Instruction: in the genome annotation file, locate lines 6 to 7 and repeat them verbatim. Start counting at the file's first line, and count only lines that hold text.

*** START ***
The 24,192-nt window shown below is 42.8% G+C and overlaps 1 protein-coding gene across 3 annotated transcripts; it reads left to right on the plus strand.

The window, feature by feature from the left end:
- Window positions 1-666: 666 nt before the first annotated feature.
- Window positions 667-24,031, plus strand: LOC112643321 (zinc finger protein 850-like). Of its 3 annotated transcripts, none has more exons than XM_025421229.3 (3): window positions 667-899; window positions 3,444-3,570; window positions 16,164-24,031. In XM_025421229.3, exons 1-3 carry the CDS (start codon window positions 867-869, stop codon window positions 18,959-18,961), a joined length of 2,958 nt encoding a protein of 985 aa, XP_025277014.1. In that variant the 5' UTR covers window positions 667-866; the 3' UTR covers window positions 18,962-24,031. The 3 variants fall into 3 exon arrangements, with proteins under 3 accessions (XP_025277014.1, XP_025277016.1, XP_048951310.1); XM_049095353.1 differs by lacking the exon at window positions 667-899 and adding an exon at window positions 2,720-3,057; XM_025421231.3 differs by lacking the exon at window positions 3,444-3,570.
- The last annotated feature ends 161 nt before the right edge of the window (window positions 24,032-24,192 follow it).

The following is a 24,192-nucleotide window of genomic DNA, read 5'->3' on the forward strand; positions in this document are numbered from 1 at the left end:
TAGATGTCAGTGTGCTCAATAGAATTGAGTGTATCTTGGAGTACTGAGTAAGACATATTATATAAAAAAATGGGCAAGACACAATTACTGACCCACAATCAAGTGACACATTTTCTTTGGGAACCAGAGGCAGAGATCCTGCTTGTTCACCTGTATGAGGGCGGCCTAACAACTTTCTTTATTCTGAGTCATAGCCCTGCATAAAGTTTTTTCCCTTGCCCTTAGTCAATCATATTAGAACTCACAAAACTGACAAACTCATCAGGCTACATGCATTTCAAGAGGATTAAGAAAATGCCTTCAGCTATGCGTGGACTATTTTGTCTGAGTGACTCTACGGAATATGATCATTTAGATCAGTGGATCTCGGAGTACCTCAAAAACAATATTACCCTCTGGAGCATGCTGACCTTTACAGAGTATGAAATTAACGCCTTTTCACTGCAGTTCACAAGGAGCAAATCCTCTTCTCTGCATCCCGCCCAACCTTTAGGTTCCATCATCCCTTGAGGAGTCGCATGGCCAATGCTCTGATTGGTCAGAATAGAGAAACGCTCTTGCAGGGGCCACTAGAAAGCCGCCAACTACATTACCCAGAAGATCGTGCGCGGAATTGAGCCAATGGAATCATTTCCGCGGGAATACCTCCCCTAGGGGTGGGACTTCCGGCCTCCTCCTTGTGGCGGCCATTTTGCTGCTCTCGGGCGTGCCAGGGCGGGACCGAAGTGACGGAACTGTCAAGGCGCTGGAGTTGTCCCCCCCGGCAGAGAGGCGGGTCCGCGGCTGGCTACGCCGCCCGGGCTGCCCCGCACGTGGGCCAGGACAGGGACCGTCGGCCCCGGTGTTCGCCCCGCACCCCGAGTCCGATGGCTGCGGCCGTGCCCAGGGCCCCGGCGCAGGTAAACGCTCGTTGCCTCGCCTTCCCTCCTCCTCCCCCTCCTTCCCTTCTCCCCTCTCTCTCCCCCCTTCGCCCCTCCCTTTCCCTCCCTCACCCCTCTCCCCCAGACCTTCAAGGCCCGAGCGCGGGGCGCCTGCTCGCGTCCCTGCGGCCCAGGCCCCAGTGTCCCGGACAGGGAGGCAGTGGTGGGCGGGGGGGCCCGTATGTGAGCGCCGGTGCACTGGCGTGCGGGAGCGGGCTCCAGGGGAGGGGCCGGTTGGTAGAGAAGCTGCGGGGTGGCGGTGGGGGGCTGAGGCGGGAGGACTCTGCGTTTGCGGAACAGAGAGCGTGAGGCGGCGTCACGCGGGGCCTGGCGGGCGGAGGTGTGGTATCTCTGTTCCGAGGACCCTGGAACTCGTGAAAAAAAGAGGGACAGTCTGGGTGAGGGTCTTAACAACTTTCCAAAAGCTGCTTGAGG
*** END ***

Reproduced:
The following is a 24,192-nucleotide window of genomic DNA, read 5'->3' on the forward strand; positions in this document are numbered from 1 at the left end:
TAGATGTCAGTGTGCTCAATAGAATTGAGTGTATCTTGGAGTACTGAGTAAGACATATTATATAAAAAAATGGGCAAGACACAATTACTGACCCACAATCAAGTGACACATTTTCTTTGGGAACCAGAGGCAGAGATCCTGCTTGTTCACCTGTATGAGGGCGGCCTAACAACTTTCTTTATTCTGAGTCATAGCCCTGCATAAAGTTTTTTCCCTTGCCCTTAGTCAATCATATTAGAACTCACAAAACTGACAAACTCATCAGGCTACATGCATTTCAAGAGGATTAAGAAAATGCCTTCAGCTATGCGTGGACTATTTTGTCTGAGTGACTCTACGGAATATGATCATTTAGATCAGTGGATCTCGGAGTACCTCAAAAACAATATTACCCTCTGGAGCATGCTGACCTTTACAGAGTATGAAATTAACGCCTTTTCACTGCAGTTCACAAGGAGCAAATCCTCTTCTCTGCATCCCGCCCAACCTTTAGGTTCCATCATCCCTTGAGGAGTCGCATGGCCAATGCTCTGATTGGTCAGAATAGAGAAACGCTCTTGCAGGGGCCACTAGAAAGCCGCCAACTACATTACCCAGAAGATCGTGCGCGGAATTGAGCCAATGGAATCATTTCCGCGGGAATACCTCCCCTAGGGGTGGGACTTCCGGCCTCCTCCTTGTGGCGGCCATTTTGCTGCTCTCGGGCGTGCCAGGGCGGGACCGAAGTGACGGAACTGTCAAGGCGCTGGAGTTGTCCCCCCCGGCAGAGAGGCGGGTCCGCGGCTGGCTACGCCGCCCGGGCTGCCCCGCACGTGGGCCAGGACAGGGACCGTCGGCCCCGGTGTTCGCCCCGCACCCCGAGTCCGATGGCTGCGGCCGTGCCCAGGGCCCCGGCGCAGGTAAACGCTCGTTGCCTCGCCTTCCCTCCTCCTCCCCCTCCTTCCCTTCTCCCCTCTCTCTCCCCCCTTCGCCCCTCCCTTTCCCTCCCTCACCCCTCTCCCCCAGACCTTCAAGGCCCGAGCGCGGGGCGCCTGCTCGCGTCCCTGCGGCCCAGGCCCCAGTGTCCCGGACAGGGAGGCAGTGGTGGGCGGGGGGGCCCGTATGTGAGCGCCGGTGCACTGGCGTGCGGGAGCGGGCTCCAGGGGAGGGGCCGGTTGGTAGAGAAGCTGCGGGGTGGCGGTGGGGGGCTGAGGCGGGAGGACTCTGCGTTTGCGGAACAGAGAGCGTGAGGCGGCGTCACGCGGGGCCTGGCGGGCGGAGGTGTGGTATCTCTGTTCCGAGGACCCTGGAACTCGTGAAAAAAAGAGGGACAGTCTGGGTGAGGGTCTTAACAACTTTCCAAAAGCTGCTTGAGG